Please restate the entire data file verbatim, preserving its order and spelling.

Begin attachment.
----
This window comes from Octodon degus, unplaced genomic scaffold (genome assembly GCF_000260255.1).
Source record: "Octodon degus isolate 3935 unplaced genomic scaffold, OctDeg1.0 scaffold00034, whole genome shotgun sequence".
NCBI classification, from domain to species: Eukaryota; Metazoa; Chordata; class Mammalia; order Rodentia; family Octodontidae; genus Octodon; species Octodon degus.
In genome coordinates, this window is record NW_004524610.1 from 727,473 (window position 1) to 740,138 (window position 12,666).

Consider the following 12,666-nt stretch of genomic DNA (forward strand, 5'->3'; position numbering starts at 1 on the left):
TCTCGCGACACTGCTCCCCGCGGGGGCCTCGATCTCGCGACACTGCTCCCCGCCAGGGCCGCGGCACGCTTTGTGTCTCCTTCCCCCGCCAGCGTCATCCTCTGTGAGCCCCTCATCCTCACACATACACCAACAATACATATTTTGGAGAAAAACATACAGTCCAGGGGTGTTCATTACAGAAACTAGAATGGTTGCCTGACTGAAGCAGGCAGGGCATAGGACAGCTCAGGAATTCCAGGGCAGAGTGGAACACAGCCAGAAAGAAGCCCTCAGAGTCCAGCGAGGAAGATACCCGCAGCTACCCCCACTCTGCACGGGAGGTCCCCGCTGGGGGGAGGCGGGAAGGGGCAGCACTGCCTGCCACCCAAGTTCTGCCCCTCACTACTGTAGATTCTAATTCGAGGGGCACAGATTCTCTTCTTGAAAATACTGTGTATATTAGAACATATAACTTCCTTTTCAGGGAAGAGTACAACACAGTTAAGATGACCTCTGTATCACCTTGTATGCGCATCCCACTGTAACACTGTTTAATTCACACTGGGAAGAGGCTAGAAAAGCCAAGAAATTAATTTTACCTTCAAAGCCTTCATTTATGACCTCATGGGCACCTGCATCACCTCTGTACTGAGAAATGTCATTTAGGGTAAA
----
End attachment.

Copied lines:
This window comes from Octodon degus, unplaced genomic scaffold (genome assembly GCF_000260255.1).
Source record: "Octodon degus isolate 3935 unplaced genomic scaffold, OctDeg1.0 scaffold00034, whole genome shotgun sequence".
NCBI classification, from domain to species: Eukaryota; Metazoa; Chordata; class Mammalia; order Rodentia; family Octodontidae; genus Octodon; species Octodon degus.
In genome coordinates, this window is record NW_004524610.1 from 727,473 (window position 1) to 740,138 (window position 12,666).

Consider the following 12,666-nt stretch of genomic DNA (forward strand, 5'->3'; position numbering starts at 1 on the left):
TCTCGCGACACTGCTCCCCGCGGGGGCCTCGATCTCGCGACACTGCTCCCCGCCAGGGCCGCGGCACGCTTTGTGTCTCCTTCCCCCGCCAGCGTCATCCTCTGTGAGCCCCTCATCCTCACACATACACCAACAATACATATTTTGGAGAAAAACATACAGTCCAGGGGTGTTCATTACAGAAACTAGAATGGTTGCCTGACTGAAGCAGGCAGGGCATAGGACAGCTCAGGAATTCCAGGGCAGAGTGGAACACAGCCAGAAAGAAGCCCTCAGAGTCCAGCGAGGAAGATACCCGCAGCTACCCCCACTCTGCACGGGAGGTCCCCGCTGGGGGGAGGCGGGAAGGGGCAGCACTGCCTGCCACCCAAGTTCTGCCCCTCACTACTGTAGATTCTAATTCGAGGGGCACAGATTCTCTTCTTGAAAATACTGTGTATATTAGAACATATAACTTCCTTTTCAGGGAAGAGTACAACACAGTTAAGATGACCTCTGTATCACCTTGTATGCGCATCCCACTGTAACACTGTTTAATTCACACTGGGAAGAGGCTAGAAAAGCCAAGAAATTAATTTTACCTTCAAAGCCTTCATTTATGACCTCATGGGCACCTGCATCACCTCTGTACTGAGAAATGTCATTTAGGGTAAA